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  • SydneysBuzz
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    New York Film Festival's Female Factor ♀

    Once again, Women and Hollywood has tabulated The Female Factor. Same as usual, a paltry 7.4% which means two women with films of their own. If you count 2 women directors out of 10 in Revolucion 20%), it makes 11%. Notably Julie Taymor’s The Tempest ♀ is the centerpiece of the festival (yeah!). Kelly Reichert’s Meek’s Cutoff ♀ is also being screened, and Mariana Chenillo and Patricia Riggen are the two women director’s whose work is featured in Revolucion ♀. That Rose Kuo is there now as Executive Director ♀ as well, also a rather rare position in the festival world for a woman.

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  • Eric Kohn
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    Elusive Docs.

    Elusive Docs.

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  • Spout
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    "Avatar" Sequels Could Be Less Violent, Influenced by South American Tribe

    In anticipation of the slightly extended re-release of "Avatar," or as James Cameron calls it, the "last hurrah in theaters" for families at the end of the summer, the filmmaker talked with Entertainment Weekly about that nine minutes of footage added in for the blockbuster's return to cinemas, as well as hint of an even longer cut that will exclusively be available on some future DVD edition. But the most interesting bit of the interview [thanks to The Playlist for highlighting it] has to do with the film's sequels, the plots of which Cameron says have been altered a bit from his original plans due to a response to "Avatar" by an indigenous tribe in South America. Here's the story that made him rethink things in his words:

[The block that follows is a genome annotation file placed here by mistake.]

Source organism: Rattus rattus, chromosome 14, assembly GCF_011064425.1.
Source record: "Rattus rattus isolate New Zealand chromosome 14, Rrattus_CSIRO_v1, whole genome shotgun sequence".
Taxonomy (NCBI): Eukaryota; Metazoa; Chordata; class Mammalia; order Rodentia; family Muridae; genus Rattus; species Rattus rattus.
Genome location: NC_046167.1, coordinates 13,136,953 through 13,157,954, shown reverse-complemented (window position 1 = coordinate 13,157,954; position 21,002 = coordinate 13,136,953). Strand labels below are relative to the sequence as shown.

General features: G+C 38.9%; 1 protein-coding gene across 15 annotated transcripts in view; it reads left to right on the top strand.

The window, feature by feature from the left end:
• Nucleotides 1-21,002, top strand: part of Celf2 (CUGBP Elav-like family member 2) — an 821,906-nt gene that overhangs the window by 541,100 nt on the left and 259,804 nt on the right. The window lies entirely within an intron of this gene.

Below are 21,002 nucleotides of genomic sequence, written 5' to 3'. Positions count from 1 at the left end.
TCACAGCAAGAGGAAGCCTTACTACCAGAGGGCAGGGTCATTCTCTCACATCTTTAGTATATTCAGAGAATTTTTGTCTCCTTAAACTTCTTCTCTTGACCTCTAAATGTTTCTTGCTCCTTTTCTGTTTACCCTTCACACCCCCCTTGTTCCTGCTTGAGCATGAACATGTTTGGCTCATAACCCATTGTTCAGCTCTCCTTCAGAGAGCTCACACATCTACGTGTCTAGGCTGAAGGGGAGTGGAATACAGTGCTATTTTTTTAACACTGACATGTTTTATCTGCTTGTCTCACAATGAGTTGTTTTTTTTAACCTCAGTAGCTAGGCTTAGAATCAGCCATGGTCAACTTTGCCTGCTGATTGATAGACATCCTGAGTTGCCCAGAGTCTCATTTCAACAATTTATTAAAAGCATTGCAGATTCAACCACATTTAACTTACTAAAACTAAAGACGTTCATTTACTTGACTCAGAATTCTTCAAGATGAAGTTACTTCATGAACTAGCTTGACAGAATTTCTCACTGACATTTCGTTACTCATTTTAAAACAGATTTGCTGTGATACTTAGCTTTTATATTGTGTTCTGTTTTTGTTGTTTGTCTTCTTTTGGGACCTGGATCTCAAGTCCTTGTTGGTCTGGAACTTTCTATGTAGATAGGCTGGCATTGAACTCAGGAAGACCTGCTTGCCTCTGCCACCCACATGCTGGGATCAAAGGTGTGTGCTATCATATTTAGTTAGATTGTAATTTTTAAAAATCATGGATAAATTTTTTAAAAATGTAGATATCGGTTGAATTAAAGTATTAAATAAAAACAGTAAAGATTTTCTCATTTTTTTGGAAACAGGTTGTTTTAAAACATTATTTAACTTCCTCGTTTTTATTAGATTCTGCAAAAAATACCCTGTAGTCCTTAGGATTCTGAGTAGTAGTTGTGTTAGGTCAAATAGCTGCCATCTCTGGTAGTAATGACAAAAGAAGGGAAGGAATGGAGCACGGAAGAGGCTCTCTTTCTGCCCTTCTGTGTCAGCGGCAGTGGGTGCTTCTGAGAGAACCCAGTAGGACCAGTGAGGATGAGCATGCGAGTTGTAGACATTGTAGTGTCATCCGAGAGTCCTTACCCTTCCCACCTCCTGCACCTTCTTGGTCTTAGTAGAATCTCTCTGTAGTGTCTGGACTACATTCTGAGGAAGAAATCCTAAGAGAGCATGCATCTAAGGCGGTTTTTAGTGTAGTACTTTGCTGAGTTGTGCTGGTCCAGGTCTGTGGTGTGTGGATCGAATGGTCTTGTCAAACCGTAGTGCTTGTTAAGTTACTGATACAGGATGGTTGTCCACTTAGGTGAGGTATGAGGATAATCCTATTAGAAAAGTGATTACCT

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  • Thompson on Hollywood
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    Rooney Mara, The Girl with the Dragon Tattoo, is Football Scion Who Changed Her Name

    The new Girl with the Dragon Tattoo, Rooney Mara, 24, just got a huge boost up the ladder to rising stardom.

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  • iW NOW
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    Rhode Island Fest Announces Winners

    The 2010 Flickers: Rhode Island International Film Festival (RIIFF) have announced the winners in this year's film competition.

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  • Spout
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    Is Rooney Mara Good Enough For Lisbeth Salander? Film Blog Water Cooler 8/16/10